“‘Headlander’ is a lovely dystopian 70s sci-fi game that's strange, good fun.”
- Clever use of the genre
- Doesn’t outstay its welcome
- Great gameplay mechanics
- Fun concept and execution
- Amusing, but rarely hilarious
- Few side quests or extras
You wake up from cryogenic slumber as a disembodied head in a space helmet. It seems like the start of a very bad dream. But don’t worry — you have a rocket booster on your neck to help you zip around, and you can take over robots by replacing the head on their shoulders.
Headlander, a side scrolling Metroidvania (Metroid/Castlevania) game from Double Fine Productions and Adult Swim Games, takes that premise and runs with it. The game is just as silly as the name suggests, though not quite as funny as you might hope, particularly given who made it. Fortunately, Headlander is an otherwise tight, charming, and fun little game that doesn’t take itself too seriously or outstay its welcome.
Pass the Soma
In the future, humanity has poisoned the Earth beyond habitability, and so people have taken to live among the stars in space stations. In order to make this more palatable, everyone has given up cumbersome meat bodies for sleek robotic chassis.
The price for immortality, however, is that everyone has been reduced to docile consumers at the whim of an artificial intelligence named Methuselah. As the last flesh-and-blood (sort of) person left, it’s your job (as prompted by a mysterious voice named Earl and a faction of rebel women) to free the human race from its dystopian numbness.
As a co-production of Double Fine (founded by Tim Schafer, who’s best known for his comedic writing in the Monkey Island games and Psychonauts) and Adult Swim Games (gaming spin-off of the late night stoner comedy block that gave us Aqua Teen Hunger Force and Rick and Morty), Headlander has a strong comedic legacy to live up to. It’s funny – but never as side-splittingly hilarious as both of its creators have been known to be. The game compensates for that with a story that is surprisingly earnest in its critique of media and technological alienation.
The game draws heavily from 70s science fiction classics like Logan’s Run, Barbarella, and Sleeper, both thematically in its ostensibly utopian society with sinister underpinnings, and aesthetically with its clean, white, rounded, retro sci-fi style. Wry, specific references pepper the environments and dialogues for genre fans, but aren’t so common that those less familiar might feel lost.
When a head meets a body, comin’ thro’ the rye
Being a head on a jetpack gives you a lot of freedom, but also makes you vulnerable. While you can fly through the station’s service ducts as a head, the station’s crotchety doors (calling back to The Hitchhiker’s Guide to the Galaxy) won’t recognize you without a body. Acquiring one is as easy as sucking the current head off a robot with your tractor-beam-like vacuum, or shooting it off if you’ve already jacked another body that’s armed.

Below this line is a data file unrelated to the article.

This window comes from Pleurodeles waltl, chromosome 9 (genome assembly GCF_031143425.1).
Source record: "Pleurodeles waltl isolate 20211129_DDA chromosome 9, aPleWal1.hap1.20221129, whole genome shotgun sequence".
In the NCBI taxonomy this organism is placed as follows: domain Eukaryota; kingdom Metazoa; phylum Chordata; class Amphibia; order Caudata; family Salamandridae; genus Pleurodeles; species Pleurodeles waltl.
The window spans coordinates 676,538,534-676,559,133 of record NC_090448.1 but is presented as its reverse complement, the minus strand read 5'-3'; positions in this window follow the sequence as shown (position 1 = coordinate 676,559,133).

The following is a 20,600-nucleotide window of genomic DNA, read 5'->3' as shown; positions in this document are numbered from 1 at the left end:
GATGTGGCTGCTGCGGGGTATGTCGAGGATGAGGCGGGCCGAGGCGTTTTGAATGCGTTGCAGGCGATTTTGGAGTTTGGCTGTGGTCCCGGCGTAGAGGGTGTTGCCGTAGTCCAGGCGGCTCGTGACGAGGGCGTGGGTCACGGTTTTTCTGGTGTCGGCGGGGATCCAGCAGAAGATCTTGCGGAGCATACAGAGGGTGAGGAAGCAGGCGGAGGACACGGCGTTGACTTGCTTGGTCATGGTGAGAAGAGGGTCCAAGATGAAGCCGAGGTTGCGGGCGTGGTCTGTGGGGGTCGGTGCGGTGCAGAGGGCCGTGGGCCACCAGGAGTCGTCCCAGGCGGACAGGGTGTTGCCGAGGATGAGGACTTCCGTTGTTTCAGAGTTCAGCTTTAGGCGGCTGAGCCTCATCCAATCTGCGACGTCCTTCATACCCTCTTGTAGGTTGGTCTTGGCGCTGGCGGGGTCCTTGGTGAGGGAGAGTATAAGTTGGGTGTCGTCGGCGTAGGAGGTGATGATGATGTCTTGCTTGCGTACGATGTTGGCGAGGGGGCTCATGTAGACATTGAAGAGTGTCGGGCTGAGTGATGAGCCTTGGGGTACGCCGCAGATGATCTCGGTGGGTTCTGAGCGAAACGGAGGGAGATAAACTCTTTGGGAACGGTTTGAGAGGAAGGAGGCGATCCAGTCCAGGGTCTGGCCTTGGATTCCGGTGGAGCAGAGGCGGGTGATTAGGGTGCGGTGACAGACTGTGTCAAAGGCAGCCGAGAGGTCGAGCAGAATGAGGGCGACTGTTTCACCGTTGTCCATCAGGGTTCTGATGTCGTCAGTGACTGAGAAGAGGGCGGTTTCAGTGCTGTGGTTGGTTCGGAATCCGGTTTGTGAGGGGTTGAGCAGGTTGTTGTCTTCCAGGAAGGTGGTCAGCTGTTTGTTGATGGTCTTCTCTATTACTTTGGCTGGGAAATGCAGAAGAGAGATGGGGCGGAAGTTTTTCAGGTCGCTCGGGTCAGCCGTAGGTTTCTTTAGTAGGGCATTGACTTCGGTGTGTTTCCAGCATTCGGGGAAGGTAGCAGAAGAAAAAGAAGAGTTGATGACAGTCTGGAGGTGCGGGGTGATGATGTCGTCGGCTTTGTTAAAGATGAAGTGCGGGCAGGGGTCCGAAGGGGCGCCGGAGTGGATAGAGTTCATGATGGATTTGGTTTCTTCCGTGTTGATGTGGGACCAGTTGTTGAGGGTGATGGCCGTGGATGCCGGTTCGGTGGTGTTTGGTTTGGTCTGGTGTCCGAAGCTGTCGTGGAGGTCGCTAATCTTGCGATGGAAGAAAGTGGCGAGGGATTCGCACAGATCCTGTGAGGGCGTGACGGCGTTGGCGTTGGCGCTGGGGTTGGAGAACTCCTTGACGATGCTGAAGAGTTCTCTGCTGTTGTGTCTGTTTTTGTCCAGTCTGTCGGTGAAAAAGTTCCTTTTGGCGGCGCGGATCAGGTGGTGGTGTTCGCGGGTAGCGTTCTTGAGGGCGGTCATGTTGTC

Headlander is [a] tight, charming, and fun game that doesn’t take itself too seriously or outstay its welcome.
Regular citizens and dogs can walk through standard grey doors. But in order to reach the station’s more secure areas, you’ll need to hijack the bodies of Shepherds, who serve as Methuselah’s security force. They are color coded in rainbow order from Red at the bottom up to Purple at the highest clearance level. Shepherds of ascending color rank can pass through doors of their color and each color below them. Their laser shots will also ricochet one additional time for each rank.
It’s an elegant system that ties your relative power level to your progression through the space. Upgrade points earned through play can also unlock additional abilities that give access to more secret areas, but backtracking is minimal. Secrets are generously scattered throughout the game, with hidden nooks and passages leading to upgrades to your abilities (like increasing your health or the power of your head’s rocket boost).
There’s a handful of side quests to occupy you. Mostly, people scattered around the station will ask you to find particular bodies for them. But these extras are strangely few-and-far between, and feel like an afterthought.
While the moment-to-moment gameplay can devolve into frenetic gunfights, the focus is more on puzzle solving than action. Headlander is all about discovering which bodies you need, and from where, in order to progress. The game automatically saves in every room, so mistakes are never punished too severely.
This breaks down slightly at its two major boss fights. Each with multiple phases, these challenges ostensibly do what boss battles should by testing together all of the skills you have independently developed over the course of play. The difficulty curve is so steep here, though, that it can become frustrating when you die in the final phase and need to repeat the whole ordeal over and over again.
Minor quibbles aside, Headlander is a charming game that works very well within its scope. Adult Swim and Double Fine have taken a silly premise and executed it elegantly from a mechanical perspective. Of Double Fine’s smaller projects in recent years, it is one of the most coherent. This is gimmick-driven gameplay done right, following an idea through to its natural conclusion without forcing anything more out of it.
Headlander was played for review on PC with a code provided by the publisher.
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